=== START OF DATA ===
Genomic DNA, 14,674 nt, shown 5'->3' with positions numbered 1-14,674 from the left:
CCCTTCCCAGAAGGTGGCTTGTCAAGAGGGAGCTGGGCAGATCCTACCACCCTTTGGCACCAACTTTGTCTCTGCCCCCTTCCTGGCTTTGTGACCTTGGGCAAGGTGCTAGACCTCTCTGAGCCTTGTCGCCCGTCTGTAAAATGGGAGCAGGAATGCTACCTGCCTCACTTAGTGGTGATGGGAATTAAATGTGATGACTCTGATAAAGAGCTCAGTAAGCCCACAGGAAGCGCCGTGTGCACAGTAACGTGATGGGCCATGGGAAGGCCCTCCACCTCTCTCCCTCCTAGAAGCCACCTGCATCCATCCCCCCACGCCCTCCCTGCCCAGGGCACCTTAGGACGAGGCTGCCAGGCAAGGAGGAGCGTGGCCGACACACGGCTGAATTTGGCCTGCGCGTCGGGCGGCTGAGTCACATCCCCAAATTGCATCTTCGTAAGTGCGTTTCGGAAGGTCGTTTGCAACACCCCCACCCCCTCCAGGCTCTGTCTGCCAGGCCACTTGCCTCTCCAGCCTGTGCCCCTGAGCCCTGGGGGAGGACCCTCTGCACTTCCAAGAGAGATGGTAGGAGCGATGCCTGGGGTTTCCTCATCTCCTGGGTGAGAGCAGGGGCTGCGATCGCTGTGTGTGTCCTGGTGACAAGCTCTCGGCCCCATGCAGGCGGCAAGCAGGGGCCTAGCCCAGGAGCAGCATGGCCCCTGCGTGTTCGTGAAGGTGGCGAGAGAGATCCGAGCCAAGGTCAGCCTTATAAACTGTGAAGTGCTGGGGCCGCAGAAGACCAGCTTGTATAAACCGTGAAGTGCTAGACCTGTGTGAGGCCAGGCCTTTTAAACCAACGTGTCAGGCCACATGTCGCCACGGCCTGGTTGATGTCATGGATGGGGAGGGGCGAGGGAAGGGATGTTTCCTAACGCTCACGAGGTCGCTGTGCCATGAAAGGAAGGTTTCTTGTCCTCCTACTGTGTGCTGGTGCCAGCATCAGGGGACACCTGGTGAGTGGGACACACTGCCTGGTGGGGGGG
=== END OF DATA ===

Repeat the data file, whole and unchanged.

Genomic DNA, 14,674 nt, shown 5'->3' with positions numbered 1-14,674 from the left:
CCCTTCCCAGAAGGTGGCTTGTCAAGAGGGAGCTGGGCAGATCCTACCACCCTTTGGCACCAACTTTGTCTCTGCCCCCTTCCTGGCTTTGTGACCTTGGGCAAGGTGCTAGACCTCTCTGAGCCTTGTCGCCCGTCTGTAAAATGGGAGCAGGAATGCTACCTGCCTCACTTAGTGGTGATGGGAATTAAATGTGATGACTCTGATAAAGAGCTCAGTAAGCCCACAGGAAGCGCCGTGTGCACAGTAACGTGATGGGCCATGGGAAGGCCCTCCACCTCTCTCCCTCCTAGAAGCCACCTGCATCCATCCCCCCACGCCCTCCCTGCCCAGGGCACCTTAGGACGAGGCTGCCAGGCAAGGAGGAGCGTGGCCGACACACGGCTGAATTTGGCCTGCGCGTCGGGCGGCTGAGTCACATCCCCAAATTGCATCTTCGTAAGTGCGTTTCGGAAGGTCGTTTGCAACACCCCCACCCCCTCCAGGCTCTGTCTGCCAGGCCACTTGCCTCTCCAGCCTGTGCCCCTGAGCCCTGGGGGAGGACCCTCTGCACTTCCAAGAGAGATGGTAGGAGCGATGCCTGGGGTTTCCTCATCTCCTGGGTGAGAGCAGGGGCTGCGATCGCTGTGTGTGTCCTGGTGACAAGCTCTCGGCCCCATGCAGGCGGCAAGCAGGGGCCTAGCCCAGGAGCAGCATGGCCCCTGCGTGTTCGTGAAGGTGGCGAGAGAGATCCGAGCCAAGGTCAGCCTTATAAACTGTGAAGTGCTGGGGCCGCAGAAGACCAGCTTGTATAAACCGTGAAGTGCTAGACCTGTGTGAGGCCAGGCCTTTTAAACCAACGTGTCAGGCCACATGTCGCCACGGCCTGGTTGATGTCATGGATGGGGAGGGGCGAGGGAAGGGATGTTTCCTAACGCTCACGAGGTCGCTGTGCCATGAAAGGAAGGTTTCTTGTCCTCCTACTGTGTGCTGGTGCCAGCATCAGGGGACACCTGGTGAGTGGGACACACTGCCTGGTGGGGGGG